Posted on January 12, 2018 by postal
OAKLAND, Calif. (Jana Katsuyama/KTVU) – U.S. Mail trucks in Oakland have been targeted by taggers in recent months, leaving the red, white and blue painted vehicles covered over in graffiti and black letters.
“We have to have those repainted and cleaned,” said Jeff Fitch a postal service inspector and spokesman. Fitch says the tagging outside their postal facility on 13th Street increased after the parking lot they were leasing across the street closed and was sold to a developer.
“We’d been renting space there yes to park vehicles and we had fencing up to make it secure,” said Fitch
Now, the mail carriers have had to park mail trucks on the street overnight. Fitch says 40 trucks have been tagged in just the past few months.
“That would be a vehicle out of service for a short time. So anytime a vehicle’s out of service, it can’t be out making deliveries,” said Fitch.
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The crash happened on N. Palmyra Road at Gault Road around 3 p.m. Friday
By WKBN Staff Published: January 12, 2018, 3:23 pm Updated: January 12, 2018, 7:20 pm
ELLSWORTH TWP., Ohio (WKBN) – As the rain turned to sleet Friday afternoon, WKBN received reports of vehicles sliding off of the roadway.
In Ellsworth Township, a U.S. Postal Service vehicle went too far over on the road, into ponding water on the side of the road and then flipped over on its side. The vehicle was the only one involved.
The crash happened on N. Palmyra Road at Gault Road around 3 p.m. Friday.
No one was injured.
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Trump’s new tax reform bill has a loophole that will help companies avoid paying taxes on overseas profits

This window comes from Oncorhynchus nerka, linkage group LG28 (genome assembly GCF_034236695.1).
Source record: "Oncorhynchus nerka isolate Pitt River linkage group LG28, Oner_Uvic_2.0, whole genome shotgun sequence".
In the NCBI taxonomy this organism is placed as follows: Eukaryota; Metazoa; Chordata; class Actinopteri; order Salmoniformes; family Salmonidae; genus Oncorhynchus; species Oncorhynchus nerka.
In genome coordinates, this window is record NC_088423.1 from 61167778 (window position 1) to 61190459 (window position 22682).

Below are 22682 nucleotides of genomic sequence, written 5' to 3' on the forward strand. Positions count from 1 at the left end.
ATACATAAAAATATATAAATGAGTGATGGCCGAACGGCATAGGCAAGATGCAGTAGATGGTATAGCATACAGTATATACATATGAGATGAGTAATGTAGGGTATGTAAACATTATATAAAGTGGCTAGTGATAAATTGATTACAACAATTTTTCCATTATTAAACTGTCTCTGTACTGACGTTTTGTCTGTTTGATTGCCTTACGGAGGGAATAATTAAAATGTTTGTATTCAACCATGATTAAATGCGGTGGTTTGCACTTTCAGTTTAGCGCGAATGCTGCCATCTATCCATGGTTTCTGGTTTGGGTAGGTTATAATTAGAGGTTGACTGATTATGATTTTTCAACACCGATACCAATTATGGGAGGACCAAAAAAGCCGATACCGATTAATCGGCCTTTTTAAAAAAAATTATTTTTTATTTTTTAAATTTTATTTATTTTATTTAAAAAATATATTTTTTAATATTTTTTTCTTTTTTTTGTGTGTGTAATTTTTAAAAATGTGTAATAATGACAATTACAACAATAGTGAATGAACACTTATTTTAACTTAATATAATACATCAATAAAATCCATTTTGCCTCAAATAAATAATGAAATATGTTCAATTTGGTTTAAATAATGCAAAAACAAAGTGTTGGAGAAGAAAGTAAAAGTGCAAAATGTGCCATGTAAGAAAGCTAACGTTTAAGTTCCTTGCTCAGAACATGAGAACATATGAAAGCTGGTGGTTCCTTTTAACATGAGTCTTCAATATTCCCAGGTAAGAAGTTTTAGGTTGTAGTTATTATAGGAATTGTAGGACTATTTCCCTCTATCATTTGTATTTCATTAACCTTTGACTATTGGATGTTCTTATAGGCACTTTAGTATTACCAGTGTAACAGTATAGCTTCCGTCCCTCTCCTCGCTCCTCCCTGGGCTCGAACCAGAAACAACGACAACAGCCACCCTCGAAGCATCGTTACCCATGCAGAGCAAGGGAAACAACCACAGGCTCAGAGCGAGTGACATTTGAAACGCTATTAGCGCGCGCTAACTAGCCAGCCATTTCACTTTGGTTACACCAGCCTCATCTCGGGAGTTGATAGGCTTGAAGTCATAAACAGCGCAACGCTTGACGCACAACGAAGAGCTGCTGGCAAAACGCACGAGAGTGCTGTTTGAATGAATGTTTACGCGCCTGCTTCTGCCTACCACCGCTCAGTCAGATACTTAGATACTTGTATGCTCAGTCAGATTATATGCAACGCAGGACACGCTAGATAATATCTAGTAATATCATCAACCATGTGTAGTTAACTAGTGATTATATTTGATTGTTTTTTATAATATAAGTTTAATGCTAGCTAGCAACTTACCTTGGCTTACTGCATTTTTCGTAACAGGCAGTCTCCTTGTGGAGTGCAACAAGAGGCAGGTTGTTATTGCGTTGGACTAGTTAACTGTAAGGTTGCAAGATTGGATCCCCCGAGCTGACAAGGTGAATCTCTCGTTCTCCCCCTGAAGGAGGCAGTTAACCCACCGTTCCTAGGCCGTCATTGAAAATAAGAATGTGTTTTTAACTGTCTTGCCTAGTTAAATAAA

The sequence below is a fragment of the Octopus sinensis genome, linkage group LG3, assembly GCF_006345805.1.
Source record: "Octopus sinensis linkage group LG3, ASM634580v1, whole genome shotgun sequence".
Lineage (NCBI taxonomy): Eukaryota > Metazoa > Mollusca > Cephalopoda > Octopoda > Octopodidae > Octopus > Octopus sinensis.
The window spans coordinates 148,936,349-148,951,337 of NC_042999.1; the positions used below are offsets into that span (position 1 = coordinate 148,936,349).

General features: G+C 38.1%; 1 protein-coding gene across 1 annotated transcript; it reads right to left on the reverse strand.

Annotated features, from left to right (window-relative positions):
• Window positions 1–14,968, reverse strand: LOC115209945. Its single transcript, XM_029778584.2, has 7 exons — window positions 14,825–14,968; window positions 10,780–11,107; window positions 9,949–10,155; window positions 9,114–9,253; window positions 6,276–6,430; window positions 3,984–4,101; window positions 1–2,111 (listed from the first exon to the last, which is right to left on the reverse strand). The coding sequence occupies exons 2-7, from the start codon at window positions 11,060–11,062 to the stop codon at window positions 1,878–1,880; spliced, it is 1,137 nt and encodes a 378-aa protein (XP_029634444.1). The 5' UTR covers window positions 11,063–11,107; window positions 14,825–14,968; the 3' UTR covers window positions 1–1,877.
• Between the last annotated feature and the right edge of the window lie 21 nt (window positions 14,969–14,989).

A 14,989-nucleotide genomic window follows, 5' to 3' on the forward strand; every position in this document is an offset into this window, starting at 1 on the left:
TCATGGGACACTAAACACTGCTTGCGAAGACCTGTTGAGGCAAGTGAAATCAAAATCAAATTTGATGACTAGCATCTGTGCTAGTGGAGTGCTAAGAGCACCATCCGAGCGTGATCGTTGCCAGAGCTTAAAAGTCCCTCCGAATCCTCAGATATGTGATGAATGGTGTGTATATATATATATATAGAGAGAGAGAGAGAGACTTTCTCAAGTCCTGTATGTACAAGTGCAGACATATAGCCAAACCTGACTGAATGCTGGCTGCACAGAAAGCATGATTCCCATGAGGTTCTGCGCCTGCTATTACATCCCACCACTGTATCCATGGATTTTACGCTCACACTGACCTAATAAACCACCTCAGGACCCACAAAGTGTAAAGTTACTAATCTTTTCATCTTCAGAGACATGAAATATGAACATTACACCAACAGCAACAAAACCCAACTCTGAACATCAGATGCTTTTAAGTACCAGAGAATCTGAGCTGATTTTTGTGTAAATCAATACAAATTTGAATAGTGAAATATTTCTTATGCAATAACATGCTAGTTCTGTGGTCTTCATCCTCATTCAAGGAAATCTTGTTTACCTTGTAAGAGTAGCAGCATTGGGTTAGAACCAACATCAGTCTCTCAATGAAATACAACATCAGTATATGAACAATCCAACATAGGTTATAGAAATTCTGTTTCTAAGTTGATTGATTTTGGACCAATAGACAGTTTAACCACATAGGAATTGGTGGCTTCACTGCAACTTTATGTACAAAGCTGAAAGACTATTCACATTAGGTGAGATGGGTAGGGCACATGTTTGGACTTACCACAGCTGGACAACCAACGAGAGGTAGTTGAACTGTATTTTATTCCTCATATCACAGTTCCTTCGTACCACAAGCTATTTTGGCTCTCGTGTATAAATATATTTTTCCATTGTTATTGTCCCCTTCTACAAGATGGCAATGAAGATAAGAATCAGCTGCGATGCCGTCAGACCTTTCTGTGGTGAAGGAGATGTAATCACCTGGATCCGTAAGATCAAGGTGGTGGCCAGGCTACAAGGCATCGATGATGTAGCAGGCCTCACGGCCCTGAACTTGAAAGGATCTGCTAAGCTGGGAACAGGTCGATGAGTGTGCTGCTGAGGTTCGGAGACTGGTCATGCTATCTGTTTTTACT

Matthew Rozsa01.12.2018•3:59 PM
President Donald Trump’s tax reform bill may have actually made it easier for companies to save billions of dollars in taxes on the profits they stash overseas.
Thanks to a loophole in the recently passed Republican tax bill, multinational corporations that have stashed their profits overseas will now pay a substantially lower tax rate. As Reuters reports, that money will either be taxed at a 15.5 percent or 8 percent, according to Reuters. Because the benchmark for determining which money falls into which bracket is a company’s foreign cash position — companies will pay a 15.5 percent tax rate on amounts up to the foreign cash position, then 8 percent for anything over that — the trick for clever companies will be to reduce their foreign cash positions.
Prior to the passage of the tax reform bill, repatriation of foreign profits, which total $2.6 trillion, would have been taxed at a 35 percent rate. In the past, companies that stashed their profits overseas could defer paying their taxes as long as the money wasn’t repatriated into the United States. The new law does not continue this deferral but instead tries to incentivize repatriation by establishing the one-time rate of 15.5 percent for cash holdings and 8 percent for investments that are more illiquid.
But as Harvard Law School senior lecturer Stephen Shay explained to Reuters, some multinational companies can now find ways to reduce their cash positions, such as through dividend payments or other legitimate means of distributing the money, thanks to the loophole in the GOP bill.
“This is clearly the result of rushed legislation,” Shay told Reuters.
Ironically, the Republican tax reform bill – which also lowered the corporate tax rate to 21 percent – was sold as a plan to crack down on multinational corporations who avoid paying taxes on their profits based on where their revenue is earned.
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